“It’s the journey, not the destination.” I apologize for using the language of “1980’s sappy poster-speak” but I honestly cannot think of a better way to put it. If the road is barely endured, if it is the price you pay for the vacation at the end, you will not like road trips. But if the land astounds you, if rain and sun and color and small towns all bring delight, if you love to see people where they work or play, or love to see vast stretches without any of them, then get a mug of coffee, a snack and an audio book … you might like road trips.
We are true believers: We enjoyed the three days of driving as much as the preceding two days of camping/resting/local touring in the Tetons. In these three days we traversed four states, from Grand Teton National Park to the Black Hills, to the joining of the Missouri and Niobrara Rivers, then into the fields of Iowa. Here’s an overview:
Day Six: Wyoming’s western mountains, as you travel away from them eastward, lose the National Park crowds but retain ever as much grandeur. Canyons flatten out to meadows that host ranches, and small towns like DuBois can provide food, petrol and conversation. The native American reservations look lonely, depressed, and then they spring a casino on your eyes, and we don’t know how to take it in.
In Casper we find the parts to fix the water pipe on the trailer at an amazing RV store (Stalkup’s). Thunder Basin National Grassland rolls like waves, and pickup trucks crest them and seem to surf down. The lady at the gas station tells us “it will get better around Newcastle” but we have trouble seeing what’s wrong with what is here.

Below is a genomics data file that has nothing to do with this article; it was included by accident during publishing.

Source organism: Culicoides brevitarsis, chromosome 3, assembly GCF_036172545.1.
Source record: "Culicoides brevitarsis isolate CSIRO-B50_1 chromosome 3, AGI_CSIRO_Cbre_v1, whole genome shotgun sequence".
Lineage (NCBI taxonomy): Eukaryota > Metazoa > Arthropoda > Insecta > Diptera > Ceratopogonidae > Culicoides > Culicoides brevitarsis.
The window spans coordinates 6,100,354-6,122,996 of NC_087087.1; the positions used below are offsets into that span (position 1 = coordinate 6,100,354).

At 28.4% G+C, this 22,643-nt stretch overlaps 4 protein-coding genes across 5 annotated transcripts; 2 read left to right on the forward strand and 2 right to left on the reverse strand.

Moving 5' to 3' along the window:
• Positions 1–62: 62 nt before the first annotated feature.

Day Seven: The lady was right, if you count beauty only in pine trees and mountains. In those respects it does get better from Newcastle through Custer (where we stayed), Rushmore and on to Rapid City. Custer provided one of our hotel nights, and thus a welcome shower. The town is quaint, fun, and a bit affected, catering somewhat to American kitsch–billboards for magic shows,
a Flintstones park and gift shops with more Black Hills gold than you need. Compared to the grand meaning of Crazy Horse and Rushmore Memorials, the towns around them are a bit Dollywood.
That goes for Wall Drug, too, which is great to see. Once.
Another South Dakota surprise is Badlands National Park. The ground drops away as if by surprise, erosion cutting forms into colored rock that remind us of Bryce Canyon in Utah. And the visitors’ routine, us included, is hilarious: Drive, gawk, ooh a turnout!, park, scurry to the edge, camera, click, click, scamper back to car, drive, repeat.
The hills of southeastern South Dakota are a complete surprise, looking like what a child draws when the teacher suggests doing a picture of a farm: Vivid green, ponds, trees, cows and silos. The only things missing are those little yellow crayon lines coming from the sun.
A late arrival at Niobrara with our bug-splattered car, we find our spot, and are helped in backing into our spot by the nice couple across the way. We note how, with just a few extra miles traveled eastward, the humidity has doubled and all the insects in the county want to be in our camper.
Day Eight: Fog on the river, and then a drive to Norfolk. My Dad lived here, I tried to imagine his pre-teen run up the steps of the old post office there. Oakland, NE: Nancy’s great-grandfather John Sanders is buried here, and we find his grave thanks to clues from internet posts
(findagrave.com). Out in a cornfield, near the site of a (now gone) Methodist Church, is an old cemetery where we found his marker. Later we find that the town had many more Swedes than just Nancy’s ancestors. The town is known as the Swedish Capital of Nebraska, and the whole little village is decorated with Dala Horses.
I-80 is drawn straight through Iowa on rolling hills, then levels for a time before rolling again in the state’s southeastern corner. Here we find Mount Pleasant, and our hotel stay for the night. Tomorrow we call on this city, hosted by a local who’s happy to show us around. I will look for clues to my Third-Great Grandfather Presley Saunders, who founded the town in the 1830’s.